Sunday, October 21, 2007

Gone Baby Gone

The problem with having a long list of movies to see is that when you go to the theater to see each of them, they play trailers for NEW movies which you then have to add to your list of movies to see. Music Within starring Ron Livingston and the new Coen Brothers flick No Country for Old Men look like they're going to be great. Sigh--adding them to the list...

But back to the subject at hand--today's movie was Ben Affleck's directorial debut Gone Baby Gone, starring his kid brother, Casey. Just so you know, I am not a Ben Affleck hater. I like him as an actor (although I skipped Pearl Harbor, Jersey Girl and Gigli) and I don't hold the whole "Bennifer" episode against him. Show of hands people--who here HASN'T been in a disastrous relationship? Yeah, that's what I thought...

Gone Baby Gone is an adaptation of a Dennis Lehane book--as was Mystic River. It is the story of a missing child and the local private detective the family hires to "augment the investigation." Casey Affleck plays the young and idealistic Patrick Kenzie whose job is to "find the people who started in the cracks and fell through." Set in a lower class Boston neighborhood, the environment is one that is familiar to both Affleck boys and they use their knowledge and experience of growing up in "Bah-sten" to create an authentic depiction.

But Affleck's strength is just in creating a setting that looks and feels genuine, his genius (yes, I used that word to describe Ben Affleck!) is capturing the hearts and souls of the PEOPLE. I think that's what actors who direct do best--create and capture characters. Eastwood, Penn, Clooney and now Affleck direct ACTORS vs. ACTION. Character studies--the exploration of a personal journey--those are the types of movies that I find most affecting.

It's great to see Casey Affleck step into a leading role and knock it out of the ballpark. The whole cast is top-notch, but in addition to Casey Affleck, Ed Harris gives his usual superior performance as a tough Boston detective all too familiar with the moral gray areas of the job. And that's the crux of the movie--the gray areas one must deal with in life. Similar to George Clooney's Michael Clayton, Patrick Kenzie deals with complexities and ambiguities. The difference, however, is that Patrick is a young man trying to walk a path of honor and integrity while Michael Clayton was haunted by the demons of self-rationalization.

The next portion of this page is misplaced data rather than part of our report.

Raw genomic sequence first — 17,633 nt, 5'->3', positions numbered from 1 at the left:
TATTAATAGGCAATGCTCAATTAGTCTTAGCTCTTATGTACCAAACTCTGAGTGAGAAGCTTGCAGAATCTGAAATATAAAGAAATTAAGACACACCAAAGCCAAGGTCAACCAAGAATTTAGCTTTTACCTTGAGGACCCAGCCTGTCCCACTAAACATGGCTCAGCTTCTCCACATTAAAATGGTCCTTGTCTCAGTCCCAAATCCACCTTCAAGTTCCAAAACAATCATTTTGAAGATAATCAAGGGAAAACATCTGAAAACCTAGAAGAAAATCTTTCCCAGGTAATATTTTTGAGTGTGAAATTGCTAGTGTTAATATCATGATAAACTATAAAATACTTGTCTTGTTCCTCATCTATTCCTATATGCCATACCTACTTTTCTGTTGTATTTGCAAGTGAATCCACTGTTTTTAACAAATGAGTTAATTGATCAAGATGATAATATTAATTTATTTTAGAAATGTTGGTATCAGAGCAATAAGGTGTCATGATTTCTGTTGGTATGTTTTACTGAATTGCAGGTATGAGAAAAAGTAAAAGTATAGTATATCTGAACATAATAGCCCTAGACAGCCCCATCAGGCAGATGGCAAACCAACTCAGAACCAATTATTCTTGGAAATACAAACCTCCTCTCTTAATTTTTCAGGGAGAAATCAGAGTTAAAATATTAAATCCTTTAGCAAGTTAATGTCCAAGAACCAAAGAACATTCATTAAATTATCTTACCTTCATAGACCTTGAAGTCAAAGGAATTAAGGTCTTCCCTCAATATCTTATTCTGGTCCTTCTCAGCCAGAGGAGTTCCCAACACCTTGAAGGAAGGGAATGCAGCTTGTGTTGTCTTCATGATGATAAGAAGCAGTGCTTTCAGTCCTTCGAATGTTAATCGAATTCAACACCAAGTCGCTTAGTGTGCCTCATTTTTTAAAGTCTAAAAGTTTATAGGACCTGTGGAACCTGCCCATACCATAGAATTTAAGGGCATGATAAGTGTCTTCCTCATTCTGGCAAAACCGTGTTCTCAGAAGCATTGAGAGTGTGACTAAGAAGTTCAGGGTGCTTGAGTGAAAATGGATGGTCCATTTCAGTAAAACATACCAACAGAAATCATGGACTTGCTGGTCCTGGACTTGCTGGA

Kenzie hasn't reached that point yet, but he understands that compromising principles is a sure way to end up haunted by those demons. Or as he tells another character, "Shame is God’s way of telling you what you did is wrong.” It's a tough choosing between the best thing and the right thing. As the movie twists and turns, unraveling layers of perception vs. deception, the audience experiences the same moral gray areas as Patrick. Can you do the right thing for the wrong reasons? Or the wrong thing for the right reasons?

All in all, it's a superb first effort for Ben Affleck--who not only directed the film but co-adapted the screenplay. The movie is getting great reviews for the script, the direction and Casey Affleck's performance. Good for you, Ben! I, for one, am happy to see you succeed.


  1. Ohhh...I'm excited to see this. I've always loved Ben despite the Jlo debacle and I love these books. Gone Baby Gone is only one in a series and if you like mysteries, read all these Dennis Lehane books. Glad you gave it a good review. I'll be checking it out this week.

  2. I haven't read any of the books--although I did watch Mystic River. I read an interview where Ben said it was really hard to adapt because some of the characters had so much backstory from other books. But I had no problems with it.

    There's a part in the film where most directors would have exploited the visceral and horrific images. But Affleck, to his credit, uses "flashes" and achieves just as evocative an effect.

    I'm looking forward to seeing more directing from him.